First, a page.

- February 23, 2012
Carol Donelan, associate professor of cinema and media studies, will present a narrated tour through re-created episodes in Northfield's early movie-going history at the Weitz Center for Creativity Cinema on Sunday, Feb. 26 at 2 p.m. In addition to Donelan's presentation, entitled "Living Electric Theater: Cinema Emerges in Northfield," the event will feature early short films and a stellar cast of local musicians and performers, transporting the audience back to the early years of cinema in Northfield. Come experience the movies as they once were! This event is free and open to the public.
- February 17, 2012
The Global Knowledge seminar series at Carleton College, an initiative of the Humanities Center, will present “Against Globalization: Superstudio's Critique of International Style Architecture” on Tuesday, Feb. 21 at 5 p.m. in the Gould Library Athenaeum. Part of a series of faculty presentations in the humanities, the lecture will be presented by Ross Elfine, an assistant professor of art and art history. This event is free and open to the public.
- February 17, 2012
Last Wednesday, professors and students gathered in the Weitz Center as the Humanities Center unveiled the submissions to its contest, which judged student submissions of artwork.
- January 19, 2012
University of Minnesota professor Jim Foley, an expert on the interactions between human beings and complex ecological systems, will present a public forum on ecology and food systems on Monday, Jan. 23 at 4:30 p.m. in the Carleton College Gould Library Athenaeum. His presentation, entitled “Can We Feed the World, Without Destroying the Planet?” will be held at 4:30 p.m in the Gould Library Athenaeum, and is free and open to the public.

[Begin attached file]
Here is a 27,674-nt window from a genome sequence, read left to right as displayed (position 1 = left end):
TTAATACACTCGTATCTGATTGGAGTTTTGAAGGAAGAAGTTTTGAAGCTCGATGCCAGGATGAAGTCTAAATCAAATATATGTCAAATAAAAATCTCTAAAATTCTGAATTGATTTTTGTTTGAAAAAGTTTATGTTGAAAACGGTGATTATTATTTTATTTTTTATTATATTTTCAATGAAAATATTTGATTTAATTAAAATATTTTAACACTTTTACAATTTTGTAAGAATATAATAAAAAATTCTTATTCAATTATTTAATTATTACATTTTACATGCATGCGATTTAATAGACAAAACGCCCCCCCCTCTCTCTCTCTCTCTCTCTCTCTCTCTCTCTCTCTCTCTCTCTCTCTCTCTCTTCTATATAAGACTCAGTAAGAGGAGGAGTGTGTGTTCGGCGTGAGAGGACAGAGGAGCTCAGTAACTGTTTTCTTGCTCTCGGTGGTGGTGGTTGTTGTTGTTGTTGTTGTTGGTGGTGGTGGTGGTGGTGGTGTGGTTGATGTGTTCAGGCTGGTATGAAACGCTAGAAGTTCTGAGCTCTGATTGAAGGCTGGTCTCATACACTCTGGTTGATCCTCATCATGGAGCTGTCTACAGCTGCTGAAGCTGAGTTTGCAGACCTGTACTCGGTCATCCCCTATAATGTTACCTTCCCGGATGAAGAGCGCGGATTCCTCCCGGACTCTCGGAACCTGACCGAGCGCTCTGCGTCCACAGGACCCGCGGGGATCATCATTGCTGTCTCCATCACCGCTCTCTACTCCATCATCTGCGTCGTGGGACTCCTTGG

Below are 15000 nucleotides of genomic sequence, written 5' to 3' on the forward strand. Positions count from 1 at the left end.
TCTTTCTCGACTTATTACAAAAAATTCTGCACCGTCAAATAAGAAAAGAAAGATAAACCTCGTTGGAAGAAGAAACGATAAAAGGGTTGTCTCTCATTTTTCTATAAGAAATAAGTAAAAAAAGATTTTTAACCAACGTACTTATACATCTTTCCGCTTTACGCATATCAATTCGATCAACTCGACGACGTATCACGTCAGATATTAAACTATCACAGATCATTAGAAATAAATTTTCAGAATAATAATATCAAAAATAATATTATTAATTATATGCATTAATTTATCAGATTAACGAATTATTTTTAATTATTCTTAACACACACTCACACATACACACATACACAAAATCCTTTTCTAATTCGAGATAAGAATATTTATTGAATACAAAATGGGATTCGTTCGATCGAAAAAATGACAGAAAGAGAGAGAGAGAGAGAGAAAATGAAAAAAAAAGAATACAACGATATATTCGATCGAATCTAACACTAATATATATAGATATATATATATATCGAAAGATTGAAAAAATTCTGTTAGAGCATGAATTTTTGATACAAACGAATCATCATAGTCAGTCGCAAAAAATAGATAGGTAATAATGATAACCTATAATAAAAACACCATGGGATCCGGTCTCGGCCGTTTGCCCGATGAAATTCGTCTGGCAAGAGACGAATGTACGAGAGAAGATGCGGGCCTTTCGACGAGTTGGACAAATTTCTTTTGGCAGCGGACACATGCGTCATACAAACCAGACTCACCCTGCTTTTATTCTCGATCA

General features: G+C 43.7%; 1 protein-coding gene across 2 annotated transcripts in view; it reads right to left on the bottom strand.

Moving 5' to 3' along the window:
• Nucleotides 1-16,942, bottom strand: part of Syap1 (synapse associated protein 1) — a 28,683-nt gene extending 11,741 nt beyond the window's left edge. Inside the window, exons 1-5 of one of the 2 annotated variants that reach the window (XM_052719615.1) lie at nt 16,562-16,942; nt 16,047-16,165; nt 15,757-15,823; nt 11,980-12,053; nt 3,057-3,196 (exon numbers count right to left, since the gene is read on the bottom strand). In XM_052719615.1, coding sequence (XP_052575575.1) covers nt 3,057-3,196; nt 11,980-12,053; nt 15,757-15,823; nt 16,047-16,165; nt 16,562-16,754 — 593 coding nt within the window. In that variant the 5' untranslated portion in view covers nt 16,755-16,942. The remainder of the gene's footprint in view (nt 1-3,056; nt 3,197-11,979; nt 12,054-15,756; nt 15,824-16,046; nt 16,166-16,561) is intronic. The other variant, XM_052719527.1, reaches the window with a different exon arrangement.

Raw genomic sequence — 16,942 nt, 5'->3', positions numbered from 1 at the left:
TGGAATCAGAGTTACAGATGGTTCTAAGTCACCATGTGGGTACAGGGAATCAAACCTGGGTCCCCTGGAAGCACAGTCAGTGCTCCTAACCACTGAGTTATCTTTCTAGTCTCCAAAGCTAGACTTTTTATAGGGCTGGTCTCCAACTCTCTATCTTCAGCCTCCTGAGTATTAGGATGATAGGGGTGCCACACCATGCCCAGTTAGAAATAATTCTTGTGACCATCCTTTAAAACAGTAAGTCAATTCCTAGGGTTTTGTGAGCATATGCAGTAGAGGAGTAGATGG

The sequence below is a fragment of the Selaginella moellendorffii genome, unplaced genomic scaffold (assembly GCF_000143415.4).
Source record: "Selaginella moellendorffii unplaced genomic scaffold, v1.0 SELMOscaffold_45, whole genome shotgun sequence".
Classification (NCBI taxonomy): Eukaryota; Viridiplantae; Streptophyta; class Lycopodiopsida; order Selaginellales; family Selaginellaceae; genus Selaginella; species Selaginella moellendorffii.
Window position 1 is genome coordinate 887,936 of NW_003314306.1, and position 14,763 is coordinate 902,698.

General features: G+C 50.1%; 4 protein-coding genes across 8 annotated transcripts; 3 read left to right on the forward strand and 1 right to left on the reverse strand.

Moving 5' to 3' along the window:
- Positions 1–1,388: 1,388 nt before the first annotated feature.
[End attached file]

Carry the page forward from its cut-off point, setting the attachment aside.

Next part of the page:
- November 2, 2011
WINNER TO BE ANNOUNCED SOON! Thank you all for your submissions to the contest!
The Humanities Center at Carleton is delighted to have a new space! After years of being a “Virtual Center”, we are now a Center with a physical center: the Humanities Center office in Weitz 223! Our new space is wonderful in every way... except one: there are some very bare wall expanses in Weitz 223! SO – we are issuing a challenge to the Carleton Student Body ($ prize will be awarded to winner): Can you create a work of art that represents your vision of the humanities?
- November 1, 2011
Dr. Abraham Sela of the Hebrew University in Jersusalem, an expert on the Arab world and currently a visiting scholar at Carleton College, will present a public lecture on Wednesday, Nov. 2 at 7 p.m. in the College’s Gould Library Athenaeum. Focused on the underlying causes of the revolutions that have overtaken the Arab world and the future of politics in countries such as Egypt and Syria, Sela’s lecture will be followed by a question-and-answer session. Entitled “Understanding the Arab Spring,” this presentation is free and open to the public.
- October 24, 2011
Carleton professor of history Adeeb Khalid, an expert on the history of Central Asia, will present the Jane and Raphael Bernstein Asian Studies and History Professorship Public Talk on Thurs., Oct. 27 at 5 p.m. in the Gould Library Athenaeum on the Carleton College campus. Entitled “Nation, Empire, and Revolution in the Making of Central Asia,” Khalid’s presentation is free and open to the public.
- October 14, 2011